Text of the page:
Grab your FREE copy of the 60 Low & No Cost PR & Marketing Strategies eBook*



*By submitting your email, you will receive the eBook & also sign-up for Carol’s newsletter
Business Unplugged™
This blog features Carol Roth's tough love on business and entrepreneurship, as well as insights from Carol's community of contributors.

The Nimble Business Keeps the Customer

Written By: Catherine Morgan | Comments Off on The Nimble Business Keeps the Customer

Carol’s recent post on the Nextiva blog talks about one of the competitive advantages of being a small business – the ability to be flexible to accommodate changing customer needs.

The flipside is you don’t want to turn yourself or your business inside out for every request because you’ll make yourself nuts.

In “5 Ways to Make Your Business More Flexible to Generate Customer Loyalty,” Carol shares some great tips for what you should and should not do. She begins:

Most business owners might agree that flexibility and agility are essential for success. When your flexibility helps you to meet changing customer requirements, you can earn a competitive advantage over competitors. But, agility can also be a curse when a lack of resources leads to reduced quality, missed deadlines — and an eventual loss of customers.

Even flexibility requires planning and forethought. Here are five agility techniques that meet client needs without turning your business into an out-of-control, wheel-spinning whirlwind.

1. Identify true customer needs

If you can pinpoint what your customers truly need and when they actually need it, there is no need to say “no” to their last-minute requests. For example, consider a customer that has suddenly increased next month’s order of your product from 100 to 1,000 due to a sudden flurry of customer demand. With a quick phone call, you will probably learn that they don’t need 900 more items on your traditional first-of-the-month shipping date.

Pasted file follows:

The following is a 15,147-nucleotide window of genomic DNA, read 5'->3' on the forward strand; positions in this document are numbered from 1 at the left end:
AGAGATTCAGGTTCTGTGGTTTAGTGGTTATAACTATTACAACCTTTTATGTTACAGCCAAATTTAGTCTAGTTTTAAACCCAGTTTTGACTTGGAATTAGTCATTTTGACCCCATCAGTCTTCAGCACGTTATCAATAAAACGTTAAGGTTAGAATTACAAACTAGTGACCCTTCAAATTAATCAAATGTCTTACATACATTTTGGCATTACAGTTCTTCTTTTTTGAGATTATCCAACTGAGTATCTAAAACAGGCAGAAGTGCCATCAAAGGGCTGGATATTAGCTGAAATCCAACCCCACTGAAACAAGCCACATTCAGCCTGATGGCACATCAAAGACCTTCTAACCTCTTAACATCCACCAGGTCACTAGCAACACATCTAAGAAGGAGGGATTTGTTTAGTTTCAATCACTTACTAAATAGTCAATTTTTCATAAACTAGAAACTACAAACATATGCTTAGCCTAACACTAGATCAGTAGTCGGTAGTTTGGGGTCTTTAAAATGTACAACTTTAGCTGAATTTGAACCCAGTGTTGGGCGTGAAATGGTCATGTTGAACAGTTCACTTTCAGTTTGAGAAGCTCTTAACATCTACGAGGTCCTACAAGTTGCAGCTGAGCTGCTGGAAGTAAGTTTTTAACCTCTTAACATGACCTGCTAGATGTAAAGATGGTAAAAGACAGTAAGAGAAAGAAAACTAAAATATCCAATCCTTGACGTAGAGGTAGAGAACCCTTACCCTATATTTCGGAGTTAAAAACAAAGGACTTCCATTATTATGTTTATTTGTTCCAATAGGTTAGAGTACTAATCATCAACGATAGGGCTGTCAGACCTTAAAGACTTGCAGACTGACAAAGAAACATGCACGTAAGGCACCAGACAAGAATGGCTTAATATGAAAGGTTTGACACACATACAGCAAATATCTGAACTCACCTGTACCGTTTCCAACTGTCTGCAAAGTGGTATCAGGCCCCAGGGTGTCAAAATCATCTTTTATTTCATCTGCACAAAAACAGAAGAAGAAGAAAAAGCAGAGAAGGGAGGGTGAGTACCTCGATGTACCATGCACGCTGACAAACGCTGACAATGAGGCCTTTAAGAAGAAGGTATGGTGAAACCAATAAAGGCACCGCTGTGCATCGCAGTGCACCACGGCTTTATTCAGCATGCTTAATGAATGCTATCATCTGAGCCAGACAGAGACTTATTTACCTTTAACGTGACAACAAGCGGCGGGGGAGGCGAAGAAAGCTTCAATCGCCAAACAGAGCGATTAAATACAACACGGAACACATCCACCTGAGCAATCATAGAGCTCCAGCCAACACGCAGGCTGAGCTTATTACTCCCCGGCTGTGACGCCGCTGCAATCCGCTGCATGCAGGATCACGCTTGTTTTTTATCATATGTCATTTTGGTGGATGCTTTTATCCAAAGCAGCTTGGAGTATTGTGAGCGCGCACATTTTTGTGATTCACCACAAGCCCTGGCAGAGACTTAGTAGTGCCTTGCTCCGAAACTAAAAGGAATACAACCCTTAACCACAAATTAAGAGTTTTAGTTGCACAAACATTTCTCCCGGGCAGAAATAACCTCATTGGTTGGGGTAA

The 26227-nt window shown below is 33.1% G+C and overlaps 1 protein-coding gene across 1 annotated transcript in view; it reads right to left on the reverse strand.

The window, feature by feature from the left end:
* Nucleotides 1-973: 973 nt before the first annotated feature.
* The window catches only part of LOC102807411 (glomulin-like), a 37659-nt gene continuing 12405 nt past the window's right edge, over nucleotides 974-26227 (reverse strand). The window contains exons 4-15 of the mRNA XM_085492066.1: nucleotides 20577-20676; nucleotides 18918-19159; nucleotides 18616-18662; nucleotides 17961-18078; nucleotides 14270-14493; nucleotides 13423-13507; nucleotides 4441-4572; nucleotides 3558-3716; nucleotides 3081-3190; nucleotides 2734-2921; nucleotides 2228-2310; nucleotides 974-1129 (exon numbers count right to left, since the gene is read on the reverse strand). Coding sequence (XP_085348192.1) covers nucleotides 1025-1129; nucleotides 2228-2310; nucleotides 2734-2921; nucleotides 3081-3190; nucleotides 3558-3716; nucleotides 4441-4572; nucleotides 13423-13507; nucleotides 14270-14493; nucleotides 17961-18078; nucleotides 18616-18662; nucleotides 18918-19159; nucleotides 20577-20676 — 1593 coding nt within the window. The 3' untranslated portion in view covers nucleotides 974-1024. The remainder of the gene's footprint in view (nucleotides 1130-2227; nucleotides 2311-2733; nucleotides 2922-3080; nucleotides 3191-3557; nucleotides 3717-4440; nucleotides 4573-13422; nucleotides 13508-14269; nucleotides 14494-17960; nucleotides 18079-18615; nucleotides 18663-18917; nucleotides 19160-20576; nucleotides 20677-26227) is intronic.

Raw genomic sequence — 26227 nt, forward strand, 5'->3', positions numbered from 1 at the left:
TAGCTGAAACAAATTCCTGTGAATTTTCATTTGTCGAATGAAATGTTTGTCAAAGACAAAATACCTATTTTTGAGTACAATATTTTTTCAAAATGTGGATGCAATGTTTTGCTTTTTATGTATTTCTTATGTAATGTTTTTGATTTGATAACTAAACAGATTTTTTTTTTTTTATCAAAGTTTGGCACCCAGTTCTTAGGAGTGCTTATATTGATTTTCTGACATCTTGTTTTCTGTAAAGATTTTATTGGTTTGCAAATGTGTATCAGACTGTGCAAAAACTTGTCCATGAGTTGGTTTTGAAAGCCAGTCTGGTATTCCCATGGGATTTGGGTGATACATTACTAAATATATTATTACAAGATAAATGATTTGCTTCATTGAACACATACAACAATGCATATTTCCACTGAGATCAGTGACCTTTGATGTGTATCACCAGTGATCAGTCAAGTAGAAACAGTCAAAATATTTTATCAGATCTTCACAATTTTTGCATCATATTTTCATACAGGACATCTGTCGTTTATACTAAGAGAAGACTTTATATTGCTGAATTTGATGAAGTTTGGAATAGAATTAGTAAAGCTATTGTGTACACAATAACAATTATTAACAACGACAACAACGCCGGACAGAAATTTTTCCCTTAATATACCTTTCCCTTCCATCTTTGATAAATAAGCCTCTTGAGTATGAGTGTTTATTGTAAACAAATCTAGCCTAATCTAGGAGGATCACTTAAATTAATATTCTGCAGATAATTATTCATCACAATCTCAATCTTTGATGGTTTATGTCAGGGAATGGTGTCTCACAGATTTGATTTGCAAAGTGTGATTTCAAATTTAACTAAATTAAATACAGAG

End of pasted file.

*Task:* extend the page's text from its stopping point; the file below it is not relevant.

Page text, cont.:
With that knowledge, you now have choices. You might arrange to split the excess product shipments over two or three weeks. Your customer still gets what it needs when it needs it, but you now have the staff and time to ensure that you continue to ship a high-quality product, and you don’t have to send other customers to the back of the line.

2. Proceduralize emergencies

For most businesses, similar types of emergencies come up again and again. While you can’t predict every specific issue, you can proceduralize enough aspects to help you retain high quality, even at a rushed pace.

You can read the rest of the post here.

Article written by
Catherine Morgan is the founder of Point A to Point B Transitions Inc., a virtual provider of coaching services to individuals who are in business or career transition. She specializes in helping entrepreneurs transition to corporate jobs they love. Catherine is the author of the eBook Re-Launch You: Discovering Your Point B and Embracing Possibility. An experienced independent consultant who was employed by three of the former Big Five consulting firms, Catherine speaks frequently on topics related to career transition, small business, productivity, and mental health. She doesn’t take herself seriously, but takes her subject matter very seriously.